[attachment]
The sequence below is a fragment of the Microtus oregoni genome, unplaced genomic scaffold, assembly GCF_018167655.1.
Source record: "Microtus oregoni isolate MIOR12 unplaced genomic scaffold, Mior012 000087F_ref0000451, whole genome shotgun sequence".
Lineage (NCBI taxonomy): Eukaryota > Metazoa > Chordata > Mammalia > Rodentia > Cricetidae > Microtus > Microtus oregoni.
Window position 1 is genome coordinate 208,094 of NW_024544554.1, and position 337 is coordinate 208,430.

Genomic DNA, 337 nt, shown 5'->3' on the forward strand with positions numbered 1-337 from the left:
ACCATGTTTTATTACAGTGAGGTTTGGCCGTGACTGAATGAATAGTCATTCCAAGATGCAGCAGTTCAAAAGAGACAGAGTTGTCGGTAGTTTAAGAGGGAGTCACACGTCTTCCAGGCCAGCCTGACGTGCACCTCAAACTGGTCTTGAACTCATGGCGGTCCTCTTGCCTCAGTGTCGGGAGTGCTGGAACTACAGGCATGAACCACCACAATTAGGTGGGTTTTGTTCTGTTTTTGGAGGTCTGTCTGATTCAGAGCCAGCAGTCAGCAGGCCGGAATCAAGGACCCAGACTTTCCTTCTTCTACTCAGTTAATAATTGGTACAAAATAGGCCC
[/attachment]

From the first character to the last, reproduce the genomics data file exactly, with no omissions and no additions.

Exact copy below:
The sequence below is a fragment of the Microtus oregoni genome, unplaced genomic scaffold, assembly GCF_018167655.1.
Source record: "Microtus oregoni isolate MIOR12 unplaced genomic scaffold, Mior012 000087F_ref0000451, whole genome shotgun sequence".
Lineage (NCBI taxonomy): Eukaryota > Metazoa > Chordata > Mammalia > Rodentia > Cricetidae > Microtus > Microtus oregoni.
Window position 1 is genome coordinate 208,094 of NW_024544554.1, and position 337 is coordinate 208,430.

Genomic DNA, 337 nt, shown 5'->3' on the forward strand with positions numbered 1-337 from the left:
ACCATGTTTTATTACAGTGAGGTTTGGCCGTGACTGAATGAATAGTCATTCCAAGATGCAGCAGTTCAAAAGAGACAGAGTTGTCGGTAGTTTAAGAGGGAGTCACACGTCTTCCAGGCCAGCCTGACGTGCACCTCAAACTGGTCTTGAACTCATGGCGGTCCTCTTGCCTCAGTGTCGGGAGTGCTGGAACTACAGGCATGAACCACCACAATTAGGTGGGTTTTGTTCTGTTTTTGGAGGTCTGTCTGATTCAGAGCCAGCAGTCAGCAGGCCGGAATCAAGGACCCAGACTTTCCTTCTTCTACTCAGTTAATAATTGGTACAAAATAGGCCC